Sunday, February 19, 2012

Thrift Store Confidential

I've been a regular volunteer at our local community thrift store for over a year now. The Montgomery County Emergency Assistance Program Thrift Store, also known as MCEAP (we pronounce it "Muh-keep), puts all of its profits (minus rent and similar expenses) back into the county in the form of financial assistance, the food bank, and the clothing bank for eligible clients. None of the volunteers at MCEAP, including the director, are paid for their efforts, which is amazing when you consider how many much time it takes to run this store. The program's philosophy is to assist county residents in maintaining their households and restoring their self sufficiency. It's a great program, and I highly recommend it to anyone local who's interested in volunteering.

I have greatly enjoyed working with my co-volunteers and serving my community at MCEAP, but this Friday will be my last day at the thrift store. I'll miss seeing friends each week, but Steve's and my work schedules are about to change and continuing to donate 5-6 hours a week will be too much for me right now. I'm sure at some point in the future I'll resume volunteering there again, but in the meantime I'll continue to shop and donate goods to the store.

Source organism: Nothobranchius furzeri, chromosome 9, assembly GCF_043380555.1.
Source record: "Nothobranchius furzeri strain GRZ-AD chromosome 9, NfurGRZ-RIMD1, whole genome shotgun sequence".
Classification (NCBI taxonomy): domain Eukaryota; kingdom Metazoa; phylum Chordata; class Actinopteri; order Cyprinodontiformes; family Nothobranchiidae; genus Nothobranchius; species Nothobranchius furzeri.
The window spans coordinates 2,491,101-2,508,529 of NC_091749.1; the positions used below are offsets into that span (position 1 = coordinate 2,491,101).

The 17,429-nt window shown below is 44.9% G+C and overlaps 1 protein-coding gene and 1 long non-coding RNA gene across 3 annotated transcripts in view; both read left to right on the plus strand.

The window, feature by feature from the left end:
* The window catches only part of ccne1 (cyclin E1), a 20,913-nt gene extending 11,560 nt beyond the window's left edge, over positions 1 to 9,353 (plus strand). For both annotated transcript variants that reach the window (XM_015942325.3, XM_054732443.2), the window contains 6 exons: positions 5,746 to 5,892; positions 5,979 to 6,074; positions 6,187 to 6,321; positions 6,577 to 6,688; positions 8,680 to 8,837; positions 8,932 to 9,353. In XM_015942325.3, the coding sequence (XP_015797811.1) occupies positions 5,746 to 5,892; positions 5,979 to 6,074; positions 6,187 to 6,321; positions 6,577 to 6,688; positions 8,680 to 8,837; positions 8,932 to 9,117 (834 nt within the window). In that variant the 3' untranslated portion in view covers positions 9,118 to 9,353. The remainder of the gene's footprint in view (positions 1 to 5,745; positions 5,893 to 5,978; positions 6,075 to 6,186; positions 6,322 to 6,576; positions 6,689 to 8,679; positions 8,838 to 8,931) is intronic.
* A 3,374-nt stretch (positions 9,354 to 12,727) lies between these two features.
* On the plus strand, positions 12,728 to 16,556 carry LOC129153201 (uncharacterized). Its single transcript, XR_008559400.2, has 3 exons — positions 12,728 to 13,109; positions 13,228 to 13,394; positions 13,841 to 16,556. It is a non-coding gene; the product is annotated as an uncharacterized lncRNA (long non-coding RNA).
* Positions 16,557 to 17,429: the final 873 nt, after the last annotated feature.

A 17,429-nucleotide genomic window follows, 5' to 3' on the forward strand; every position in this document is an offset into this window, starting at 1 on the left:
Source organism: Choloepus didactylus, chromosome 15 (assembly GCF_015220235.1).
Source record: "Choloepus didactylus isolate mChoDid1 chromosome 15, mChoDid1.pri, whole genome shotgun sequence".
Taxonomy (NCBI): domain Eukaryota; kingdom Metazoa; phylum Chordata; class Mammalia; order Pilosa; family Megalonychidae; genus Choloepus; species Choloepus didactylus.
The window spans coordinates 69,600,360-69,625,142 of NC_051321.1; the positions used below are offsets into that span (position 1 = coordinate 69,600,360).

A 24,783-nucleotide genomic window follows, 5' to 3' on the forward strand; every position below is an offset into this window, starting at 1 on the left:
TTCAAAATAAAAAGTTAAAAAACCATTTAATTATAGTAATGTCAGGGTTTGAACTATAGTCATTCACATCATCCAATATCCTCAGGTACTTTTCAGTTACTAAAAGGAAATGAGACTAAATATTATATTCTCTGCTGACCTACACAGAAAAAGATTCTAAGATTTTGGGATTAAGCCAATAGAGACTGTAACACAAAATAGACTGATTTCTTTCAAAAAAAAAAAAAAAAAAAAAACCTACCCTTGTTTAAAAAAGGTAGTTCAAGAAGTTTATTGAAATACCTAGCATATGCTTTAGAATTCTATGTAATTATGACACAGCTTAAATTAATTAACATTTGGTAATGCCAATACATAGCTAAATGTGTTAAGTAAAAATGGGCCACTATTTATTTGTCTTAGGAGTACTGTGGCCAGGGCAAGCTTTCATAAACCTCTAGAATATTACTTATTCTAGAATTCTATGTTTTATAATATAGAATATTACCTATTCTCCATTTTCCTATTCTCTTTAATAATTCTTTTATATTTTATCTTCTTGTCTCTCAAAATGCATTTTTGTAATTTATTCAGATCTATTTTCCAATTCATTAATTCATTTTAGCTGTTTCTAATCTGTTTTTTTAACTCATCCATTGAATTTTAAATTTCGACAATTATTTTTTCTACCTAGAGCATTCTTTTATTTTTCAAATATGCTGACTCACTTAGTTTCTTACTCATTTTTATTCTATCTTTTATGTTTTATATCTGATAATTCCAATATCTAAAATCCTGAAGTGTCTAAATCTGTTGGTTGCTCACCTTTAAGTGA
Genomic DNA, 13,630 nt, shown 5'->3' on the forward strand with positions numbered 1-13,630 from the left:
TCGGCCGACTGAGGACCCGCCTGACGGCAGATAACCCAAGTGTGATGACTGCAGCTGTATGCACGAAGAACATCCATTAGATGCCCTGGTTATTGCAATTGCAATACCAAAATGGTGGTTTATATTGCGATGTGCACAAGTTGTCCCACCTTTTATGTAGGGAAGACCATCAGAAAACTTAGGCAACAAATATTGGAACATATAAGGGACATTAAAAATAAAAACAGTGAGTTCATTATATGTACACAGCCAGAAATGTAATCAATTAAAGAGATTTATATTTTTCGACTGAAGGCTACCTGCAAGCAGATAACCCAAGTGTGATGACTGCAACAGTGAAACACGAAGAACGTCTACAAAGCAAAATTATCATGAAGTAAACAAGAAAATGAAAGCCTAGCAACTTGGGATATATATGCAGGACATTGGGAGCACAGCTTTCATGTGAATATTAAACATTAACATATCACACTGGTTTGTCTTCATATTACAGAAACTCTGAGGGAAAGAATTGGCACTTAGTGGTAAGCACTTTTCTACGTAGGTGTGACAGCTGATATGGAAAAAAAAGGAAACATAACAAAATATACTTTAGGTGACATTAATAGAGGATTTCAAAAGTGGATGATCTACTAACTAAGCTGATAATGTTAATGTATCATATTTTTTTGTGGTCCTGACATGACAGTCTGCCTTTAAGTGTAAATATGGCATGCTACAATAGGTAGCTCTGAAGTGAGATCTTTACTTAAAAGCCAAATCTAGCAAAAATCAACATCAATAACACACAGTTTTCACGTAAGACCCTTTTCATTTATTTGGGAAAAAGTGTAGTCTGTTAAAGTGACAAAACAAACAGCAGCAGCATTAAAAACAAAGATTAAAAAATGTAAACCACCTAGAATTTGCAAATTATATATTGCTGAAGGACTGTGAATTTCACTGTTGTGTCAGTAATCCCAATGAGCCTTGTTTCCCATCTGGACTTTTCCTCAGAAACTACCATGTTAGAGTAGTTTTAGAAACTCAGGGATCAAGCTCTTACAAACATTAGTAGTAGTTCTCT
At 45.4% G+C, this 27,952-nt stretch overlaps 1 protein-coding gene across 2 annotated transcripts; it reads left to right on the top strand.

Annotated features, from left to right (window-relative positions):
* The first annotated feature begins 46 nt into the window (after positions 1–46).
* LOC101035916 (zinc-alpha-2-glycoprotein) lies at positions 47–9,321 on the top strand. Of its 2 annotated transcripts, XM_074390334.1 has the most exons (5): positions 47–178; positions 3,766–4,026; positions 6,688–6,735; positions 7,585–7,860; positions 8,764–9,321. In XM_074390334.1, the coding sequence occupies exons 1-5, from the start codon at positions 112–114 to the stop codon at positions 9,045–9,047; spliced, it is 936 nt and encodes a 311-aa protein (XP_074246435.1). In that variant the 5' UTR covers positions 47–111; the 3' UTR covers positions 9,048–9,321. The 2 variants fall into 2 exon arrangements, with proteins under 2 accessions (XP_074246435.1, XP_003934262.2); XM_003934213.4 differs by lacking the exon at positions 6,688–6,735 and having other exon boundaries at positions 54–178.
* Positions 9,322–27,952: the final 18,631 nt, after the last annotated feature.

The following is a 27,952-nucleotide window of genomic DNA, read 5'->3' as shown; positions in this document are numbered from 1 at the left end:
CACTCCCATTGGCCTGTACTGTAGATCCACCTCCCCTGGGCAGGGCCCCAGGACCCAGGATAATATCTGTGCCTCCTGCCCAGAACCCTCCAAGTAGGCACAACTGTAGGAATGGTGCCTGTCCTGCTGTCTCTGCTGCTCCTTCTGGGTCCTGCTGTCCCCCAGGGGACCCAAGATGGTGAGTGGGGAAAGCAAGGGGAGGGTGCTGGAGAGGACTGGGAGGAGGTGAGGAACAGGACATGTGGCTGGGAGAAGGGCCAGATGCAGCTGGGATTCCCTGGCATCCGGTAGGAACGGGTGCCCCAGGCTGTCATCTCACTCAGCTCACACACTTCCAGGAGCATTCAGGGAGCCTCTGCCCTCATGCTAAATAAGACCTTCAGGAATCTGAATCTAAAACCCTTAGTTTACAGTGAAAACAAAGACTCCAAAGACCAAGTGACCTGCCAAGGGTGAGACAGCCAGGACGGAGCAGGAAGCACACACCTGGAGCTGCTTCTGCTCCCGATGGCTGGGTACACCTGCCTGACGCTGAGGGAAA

Over the past year I've learned a lot about thrift store management and human psychology as it pertains to a thrift store. I thought I might share a few highlights with you. Some of these points are humorous, some are pitiful, and all are true.

1. Reputable thrift stores and clothing banks depend on your donations which they sell to produce funds for a charity, organization, or a project. There are some thrift stores that will take your donations, but only a small portion of the money they make when they sell your items is donated to a charitable organization because the store is actually for profit. If you have any doubt about where the money the store generates from your donations goes, ASK for more information. You might even ask how much much of the store's profit goes to the stated charity. If you don't approve of the answer you receive, take your items elsewhere.

2. Most thrift stores gladly accept clean, wearable clothing that is in good shape and not too out of date. Thrift stores do not always have the facilities to wash dirty clothes or repair any that are torn, missing buttons, or lack a working zipper. For some reason, people often donate clothing or items that are not clean or usable.